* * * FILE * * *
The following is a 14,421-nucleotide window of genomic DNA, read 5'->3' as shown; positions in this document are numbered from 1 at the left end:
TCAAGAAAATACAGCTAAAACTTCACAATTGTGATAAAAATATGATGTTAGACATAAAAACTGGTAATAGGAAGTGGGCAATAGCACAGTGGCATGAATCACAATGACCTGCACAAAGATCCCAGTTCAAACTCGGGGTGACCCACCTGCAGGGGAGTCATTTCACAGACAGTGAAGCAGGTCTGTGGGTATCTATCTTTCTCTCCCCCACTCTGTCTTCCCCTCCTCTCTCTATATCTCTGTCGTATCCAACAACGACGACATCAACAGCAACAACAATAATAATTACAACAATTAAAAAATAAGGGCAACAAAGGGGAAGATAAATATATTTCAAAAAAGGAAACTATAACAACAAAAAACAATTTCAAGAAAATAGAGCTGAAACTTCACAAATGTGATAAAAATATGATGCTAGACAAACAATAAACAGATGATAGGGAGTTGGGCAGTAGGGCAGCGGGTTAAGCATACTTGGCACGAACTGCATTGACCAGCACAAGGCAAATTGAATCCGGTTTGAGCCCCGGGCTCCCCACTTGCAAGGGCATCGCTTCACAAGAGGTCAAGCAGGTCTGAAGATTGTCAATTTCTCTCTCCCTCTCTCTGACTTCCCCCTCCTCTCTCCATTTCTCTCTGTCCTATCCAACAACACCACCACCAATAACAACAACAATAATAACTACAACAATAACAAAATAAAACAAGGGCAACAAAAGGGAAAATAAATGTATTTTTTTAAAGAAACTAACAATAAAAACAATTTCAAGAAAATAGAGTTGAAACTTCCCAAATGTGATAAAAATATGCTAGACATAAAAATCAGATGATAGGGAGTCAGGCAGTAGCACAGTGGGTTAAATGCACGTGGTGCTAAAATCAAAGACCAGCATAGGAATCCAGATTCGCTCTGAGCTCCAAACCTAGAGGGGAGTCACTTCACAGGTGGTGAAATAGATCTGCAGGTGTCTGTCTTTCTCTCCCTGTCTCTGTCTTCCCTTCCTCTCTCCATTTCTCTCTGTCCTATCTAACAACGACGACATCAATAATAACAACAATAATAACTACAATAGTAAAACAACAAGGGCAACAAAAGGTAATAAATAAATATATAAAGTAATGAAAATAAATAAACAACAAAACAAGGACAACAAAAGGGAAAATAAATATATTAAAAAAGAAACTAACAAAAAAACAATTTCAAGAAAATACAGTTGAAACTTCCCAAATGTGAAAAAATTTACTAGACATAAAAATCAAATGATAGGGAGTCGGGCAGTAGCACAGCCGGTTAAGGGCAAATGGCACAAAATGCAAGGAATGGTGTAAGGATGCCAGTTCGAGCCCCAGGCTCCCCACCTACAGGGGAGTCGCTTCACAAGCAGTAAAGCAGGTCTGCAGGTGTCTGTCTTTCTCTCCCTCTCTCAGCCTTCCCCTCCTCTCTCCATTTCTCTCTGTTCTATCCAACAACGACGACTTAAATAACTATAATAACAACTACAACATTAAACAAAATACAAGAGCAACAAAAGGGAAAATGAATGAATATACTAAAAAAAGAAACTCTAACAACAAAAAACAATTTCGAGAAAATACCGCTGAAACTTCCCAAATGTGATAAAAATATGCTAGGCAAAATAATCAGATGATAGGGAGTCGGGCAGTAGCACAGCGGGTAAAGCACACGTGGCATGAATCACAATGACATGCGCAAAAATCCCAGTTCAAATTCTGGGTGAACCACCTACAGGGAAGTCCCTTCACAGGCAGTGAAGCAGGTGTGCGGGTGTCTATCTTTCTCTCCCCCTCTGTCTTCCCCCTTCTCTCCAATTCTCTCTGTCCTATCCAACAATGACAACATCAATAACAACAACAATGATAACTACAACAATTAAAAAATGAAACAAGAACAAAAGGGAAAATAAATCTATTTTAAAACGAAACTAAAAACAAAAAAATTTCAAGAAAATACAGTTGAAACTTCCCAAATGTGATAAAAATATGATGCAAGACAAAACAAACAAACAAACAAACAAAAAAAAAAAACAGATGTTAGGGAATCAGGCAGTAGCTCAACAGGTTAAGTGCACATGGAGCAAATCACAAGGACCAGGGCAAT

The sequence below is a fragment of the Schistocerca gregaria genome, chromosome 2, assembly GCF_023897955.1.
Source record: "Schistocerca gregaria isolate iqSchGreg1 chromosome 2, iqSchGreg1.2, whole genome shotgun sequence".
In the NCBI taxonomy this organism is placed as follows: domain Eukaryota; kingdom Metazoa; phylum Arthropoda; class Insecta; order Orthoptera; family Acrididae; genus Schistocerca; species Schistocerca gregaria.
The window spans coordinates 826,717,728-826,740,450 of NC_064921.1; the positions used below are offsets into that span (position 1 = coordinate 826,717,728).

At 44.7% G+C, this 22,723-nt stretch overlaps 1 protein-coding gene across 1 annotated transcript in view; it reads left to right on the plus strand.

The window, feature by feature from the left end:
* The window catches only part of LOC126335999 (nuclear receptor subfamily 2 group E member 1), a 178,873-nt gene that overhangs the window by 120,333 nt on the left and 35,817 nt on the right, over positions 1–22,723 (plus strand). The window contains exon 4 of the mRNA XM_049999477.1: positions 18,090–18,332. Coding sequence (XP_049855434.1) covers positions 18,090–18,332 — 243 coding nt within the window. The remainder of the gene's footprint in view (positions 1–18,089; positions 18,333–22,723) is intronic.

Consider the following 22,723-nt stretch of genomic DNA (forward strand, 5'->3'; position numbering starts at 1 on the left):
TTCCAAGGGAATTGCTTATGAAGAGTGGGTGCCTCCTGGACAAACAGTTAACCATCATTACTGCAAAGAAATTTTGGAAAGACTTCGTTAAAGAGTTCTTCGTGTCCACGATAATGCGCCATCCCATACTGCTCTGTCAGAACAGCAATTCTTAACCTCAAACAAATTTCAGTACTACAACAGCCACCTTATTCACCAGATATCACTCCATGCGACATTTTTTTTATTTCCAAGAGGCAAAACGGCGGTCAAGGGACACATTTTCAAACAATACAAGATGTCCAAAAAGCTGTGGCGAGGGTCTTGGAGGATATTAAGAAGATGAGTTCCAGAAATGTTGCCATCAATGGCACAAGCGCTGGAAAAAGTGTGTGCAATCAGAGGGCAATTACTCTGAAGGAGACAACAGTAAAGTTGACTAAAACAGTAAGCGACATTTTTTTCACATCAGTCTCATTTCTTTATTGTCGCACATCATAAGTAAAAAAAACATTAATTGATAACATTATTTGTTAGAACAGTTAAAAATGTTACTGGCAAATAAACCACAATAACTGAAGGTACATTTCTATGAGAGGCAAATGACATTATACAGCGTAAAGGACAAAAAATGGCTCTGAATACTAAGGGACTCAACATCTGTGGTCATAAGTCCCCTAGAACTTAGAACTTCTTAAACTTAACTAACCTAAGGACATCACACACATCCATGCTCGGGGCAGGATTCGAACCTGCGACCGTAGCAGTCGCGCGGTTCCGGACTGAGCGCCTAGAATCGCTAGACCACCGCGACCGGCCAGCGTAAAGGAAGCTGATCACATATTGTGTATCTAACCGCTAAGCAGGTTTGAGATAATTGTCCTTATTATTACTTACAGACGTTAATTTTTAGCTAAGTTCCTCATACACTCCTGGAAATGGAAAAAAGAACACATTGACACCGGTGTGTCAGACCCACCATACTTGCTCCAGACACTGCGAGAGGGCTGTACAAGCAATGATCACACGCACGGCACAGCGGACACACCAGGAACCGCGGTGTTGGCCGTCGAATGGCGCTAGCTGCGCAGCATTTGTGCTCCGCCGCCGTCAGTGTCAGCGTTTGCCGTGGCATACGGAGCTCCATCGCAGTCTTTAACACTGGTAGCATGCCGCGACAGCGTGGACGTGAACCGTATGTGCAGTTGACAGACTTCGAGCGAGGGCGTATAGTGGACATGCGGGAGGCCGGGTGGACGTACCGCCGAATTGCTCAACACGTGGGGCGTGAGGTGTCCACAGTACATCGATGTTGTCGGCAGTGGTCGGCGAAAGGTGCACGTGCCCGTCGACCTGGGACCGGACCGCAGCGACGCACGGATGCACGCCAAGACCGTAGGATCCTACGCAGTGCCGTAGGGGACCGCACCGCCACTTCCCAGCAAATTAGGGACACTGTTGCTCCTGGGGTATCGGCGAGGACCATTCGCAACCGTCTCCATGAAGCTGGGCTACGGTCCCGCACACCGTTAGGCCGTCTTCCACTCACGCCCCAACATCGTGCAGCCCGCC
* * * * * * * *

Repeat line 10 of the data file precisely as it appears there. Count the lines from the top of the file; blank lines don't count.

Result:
Consider the following 22,723-nt stretch of genomic DNA (forward strand, 5'->3'; position numbering starts at 1 on the left):